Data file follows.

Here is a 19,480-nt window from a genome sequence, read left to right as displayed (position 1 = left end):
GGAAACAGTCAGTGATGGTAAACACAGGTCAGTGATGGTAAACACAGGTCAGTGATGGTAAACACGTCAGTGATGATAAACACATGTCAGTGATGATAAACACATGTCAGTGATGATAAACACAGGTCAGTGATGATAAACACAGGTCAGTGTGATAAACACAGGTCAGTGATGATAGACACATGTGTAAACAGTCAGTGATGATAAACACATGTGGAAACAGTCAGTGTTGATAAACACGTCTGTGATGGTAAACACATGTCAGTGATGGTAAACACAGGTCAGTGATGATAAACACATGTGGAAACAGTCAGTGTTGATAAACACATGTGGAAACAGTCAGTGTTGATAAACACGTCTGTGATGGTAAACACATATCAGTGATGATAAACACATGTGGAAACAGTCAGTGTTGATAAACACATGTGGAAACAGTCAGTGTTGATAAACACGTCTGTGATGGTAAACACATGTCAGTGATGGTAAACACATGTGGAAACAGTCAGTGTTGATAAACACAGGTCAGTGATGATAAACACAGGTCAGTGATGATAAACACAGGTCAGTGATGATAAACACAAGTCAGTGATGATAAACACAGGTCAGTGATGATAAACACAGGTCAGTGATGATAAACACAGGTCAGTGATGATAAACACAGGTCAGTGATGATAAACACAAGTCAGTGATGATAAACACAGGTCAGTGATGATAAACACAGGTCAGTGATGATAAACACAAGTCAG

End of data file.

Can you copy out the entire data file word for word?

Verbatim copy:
Here is a 19,480-nt window from a genome sequence, read left to right as displayed (position 1 = left end):
GGAAACAGTCAGTGATGGTAAACACAGGTCAGTGATGGTAAACACAGGTCAGTGATGGTAAACACGTCAGTGATGATAAACACATGTCAGTGATGATAAACACATGTCAGTGATGATAAACACAGGTCAGTGATGATAAACACAGGTCAGTGTGATAAACACAGGTCAGTGATGATAGACACATGTGTAAACAGTCAGTGATGATAAACACATGTGGAAACAGTCAGTGTTGATAAACACGTCTGTGATGGTAAACACATGTCAGTGATGGTAAACACAGGTCAGTGATGATAAACACATGTGGAAACAGTCAGTGTTGATAAACACATGTGGAAACAGTCAGTGTTGATAAACACGTCTGTGATGGTAAACACATATCAGTGATGATAAACACATGTGGAAACAGTCAGTGTTGATAAACACATGTGGAAACAGTCAGTGTTGATAAACACGTCTGTGATGGTAAACACATGTCAGTGATGGTAAACACATGTGGAAACAGTCAGTGTTGATAAACACAGGTCAGTGATGATAAACACAGGTCAGTGATGATAAACACAGGTCAGTGATGATAAACACAAGTCAGTGATGATAAACACAGGTCAGTGATGATAAACACAGGTCAGTGATGATAAACACAGGTCAGTGATGATAAACACAGGTCAGTGATGATAAACACAAGTCAGTGATGATAAACACAGGTCAGTGATGATAAACACAGGTCAGTGATGATAAACACAAGTCAG